Wow! I forgot how wonderful and fun it is to have little Xacto saws and a tiny miter box to use on Basswood and Balsa. Thanks to David for hunting them down. Now the tiny architecture and carpentry can move up a notch.

After creating the doors I made little troughs in which they could slide and glued them to the corner posts. The fabric that started this whole project, the quilters' cotton pieces with excellent tiny Japanese designs, was cut to make a curtain for the back room. All this trouble and precision just to hang that little curtain.
I made a little rod out of a skewer, punched holes in the curtain top, slid it all together and glued the rod to two pieces of trim wood.

 Next I'll be working on the roof.

Each part of the structure has to be measured and cut along the way. It's too late now, but I should have stained the "wood," but I would be sure to screw up the shoji screens if I did it now. For my next teahouse, I might choose all the wood materials and stain them red before I begin.

Ha ha ha. Red. Of course!

 All of this is reminiscent of the Gingerbread Farm I built in 2011, according to no scale at all - just another one of those projects that started out as an idea and went berserk!

Here it is below in progress. Note the toasted and dyed green coconut for the lawn, the pile of marzipan pumpkins, the pretzel chicken house, pretzel wood pile. Pretty proud of those two little marzipan doggies and the flock of chicks, too. The red door  on the main house is marzipan, too.

Apr 11, 2018

Making Stuff - Japanese Tea House, Part 3

 I made these shoji screen doors entirely out of coffee stir sticks which cut easily with scissors. Instead of rice paper I covered the doors in muslin fabric.

Today I received a tiny Xacto miter box in the mail, as if by magic (thank you, David). While I await the tiny Xacto saw, expected on my doorstep Monday evening, I ponder and compare this experience to building Faerie Junction with my pals last spring.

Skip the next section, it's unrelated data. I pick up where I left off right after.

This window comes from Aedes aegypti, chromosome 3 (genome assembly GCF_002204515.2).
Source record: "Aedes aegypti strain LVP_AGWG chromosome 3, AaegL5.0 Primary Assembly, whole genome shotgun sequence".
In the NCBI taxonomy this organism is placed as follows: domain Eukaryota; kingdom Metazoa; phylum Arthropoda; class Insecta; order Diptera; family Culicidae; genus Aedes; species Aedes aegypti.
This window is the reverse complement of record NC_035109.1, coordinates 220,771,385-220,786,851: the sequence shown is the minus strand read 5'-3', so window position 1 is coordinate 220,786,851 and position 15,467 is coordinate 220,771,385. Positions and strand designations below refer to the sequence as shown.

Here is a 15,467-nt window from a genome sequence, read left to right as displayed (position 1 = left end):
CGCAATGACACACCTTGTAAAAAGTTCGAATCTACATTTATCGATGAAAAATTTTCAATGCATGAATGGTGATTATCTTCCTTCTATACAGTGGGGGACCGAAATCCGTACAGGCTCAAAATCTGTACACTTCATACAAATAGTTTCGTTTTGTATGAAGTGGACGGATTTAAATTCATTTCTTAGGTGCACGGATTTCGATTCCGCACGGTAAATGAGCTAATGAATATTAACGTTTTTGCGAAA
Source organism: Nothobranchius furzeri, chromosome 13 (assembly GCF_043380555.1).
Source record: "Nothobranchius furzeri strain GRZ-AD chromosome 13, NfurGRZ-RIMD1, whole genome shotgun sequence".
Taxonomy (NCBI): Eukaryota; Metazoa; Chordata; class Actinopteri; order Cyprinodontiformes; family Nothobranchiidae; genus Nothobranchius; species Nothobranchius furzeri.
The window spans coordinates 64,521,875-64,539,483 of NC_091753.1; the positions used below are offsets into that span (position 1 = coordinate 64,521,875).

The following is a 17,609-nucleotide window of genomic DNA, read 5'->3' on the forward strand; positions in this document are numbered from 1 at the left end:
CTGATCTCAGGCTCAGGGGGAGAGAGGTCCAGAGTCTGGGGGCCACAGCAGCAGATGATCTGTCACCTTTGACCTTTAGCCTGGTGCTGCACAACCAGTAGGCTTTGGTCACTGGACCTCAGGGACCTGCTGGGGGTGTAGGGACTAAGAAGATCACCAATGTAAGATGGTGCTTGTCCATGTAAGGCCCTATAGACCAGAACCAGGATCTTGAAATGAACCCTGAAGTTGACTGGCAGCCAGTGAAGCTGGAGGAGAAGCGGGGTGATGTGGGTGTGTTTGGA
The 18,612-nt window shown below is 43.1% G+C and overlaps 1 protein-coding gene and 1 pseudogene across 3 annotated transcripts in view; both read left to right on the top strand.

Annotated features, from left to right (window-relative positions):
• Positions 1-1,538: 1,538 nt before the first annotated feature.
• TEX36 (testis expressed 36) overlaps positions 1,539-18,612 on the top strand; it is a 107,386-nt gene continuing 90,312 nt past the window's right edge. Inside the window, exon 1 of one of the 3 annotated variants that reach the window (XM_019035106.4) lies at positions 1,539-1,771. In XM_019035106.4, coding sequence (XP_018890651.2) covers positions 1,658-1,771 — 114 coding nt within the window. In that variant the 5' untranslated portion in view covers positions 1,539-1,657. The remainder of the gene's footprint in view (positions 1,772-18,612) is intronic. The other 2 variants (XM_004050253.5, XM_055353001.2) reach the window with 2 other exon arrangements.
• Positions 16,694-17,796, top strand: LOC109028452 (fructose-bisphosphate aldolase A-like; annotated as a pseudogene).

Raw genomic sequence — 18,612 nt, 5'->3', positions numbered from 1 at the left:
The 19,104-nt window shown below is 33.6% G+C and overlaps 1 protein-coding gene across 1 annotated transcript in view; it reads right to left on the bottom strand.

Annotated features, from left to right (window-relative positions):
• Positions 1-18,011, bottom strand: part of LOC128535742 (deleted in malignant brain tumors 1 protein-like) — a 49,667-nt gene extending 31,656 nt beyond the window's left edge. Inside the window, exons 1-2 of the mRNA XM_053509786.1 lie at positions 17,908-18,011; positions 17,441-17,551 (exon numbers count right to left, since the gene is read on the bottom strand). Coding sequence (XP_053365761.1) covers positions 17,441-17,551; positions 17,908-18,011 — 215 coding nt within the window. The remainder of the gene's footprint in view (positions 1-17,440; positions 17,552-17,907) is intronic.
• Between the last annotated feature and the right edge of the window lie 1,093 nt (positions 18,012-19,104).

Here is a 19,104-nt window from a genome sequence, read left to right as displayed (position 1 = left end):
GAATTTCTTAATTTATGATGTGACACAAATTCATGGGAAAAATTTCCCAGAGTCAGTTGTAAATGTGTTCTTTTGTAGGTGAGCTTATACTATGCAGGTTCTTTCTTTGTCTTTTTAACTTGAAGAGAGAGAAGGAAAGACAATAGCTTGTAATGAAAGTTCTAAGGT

First of all, my pals aren't here.

Secondly, our faerie scale was, "Whatever - just tiny. It's faeries."

Here, the measurements are a bit more precise. I want those corners perfect! I want those shoji screens to slide! Before I make my next cut (abashedly I admit to currently cutting with scissors and Xacto knives) I will have that little saw in my hand.

Next, I'll be making the sliders and  the roof. I want to put a tiny ceramic pot over a tea light for essentials oils. We'll see if the concept works. Stay tuned.

Apr 9, 2018

Making Stuff - A Japanese Tea House, Part 2

This tea house is built at 1/24 scale. I am precisely following a YouTube tutorial to get the scale and style firmly in my head before branching out into my own creations.

The platform (made from jumbo craft sticks) is approximately 8" x 8" and each tea house is four tatami mats, each 3"x6" in size. My tatami mats are made from tiny dowels and felt.

Next come the walls of the back room: craft sticks glued together with posts in the corners to form a little box, leaving an opening for a door. Next time I do this, I will put in tiny shelves before assembling the back room, and I've already got a couple of teeny tiny books somewhere in my stash.

The little door is calling out for a curtain - the first use of one of my fabrics with teeny tiny designs.

While the back room is drying, I started the six little shoji screen doors, which will slide on little tracks.

Apr 6, 2018

Making Stuff - A Miniature Japanese Teahouse, or two...

Every now and then I get a creative bee in my bonnet. It buzzes around in my hair telling me it's time to make something. Really, to build something. I'm always making something (knitting, cards, dinner) but this urge to build is different. It's a feeling in the solar plexis that will not relax until I see the buzzing idea through, or firmly make the decision not to do the project at all.

These Japanese Teahouses have been in my hair now for months, ever since I was given a few remnants of Japanese cotton with tiny designs.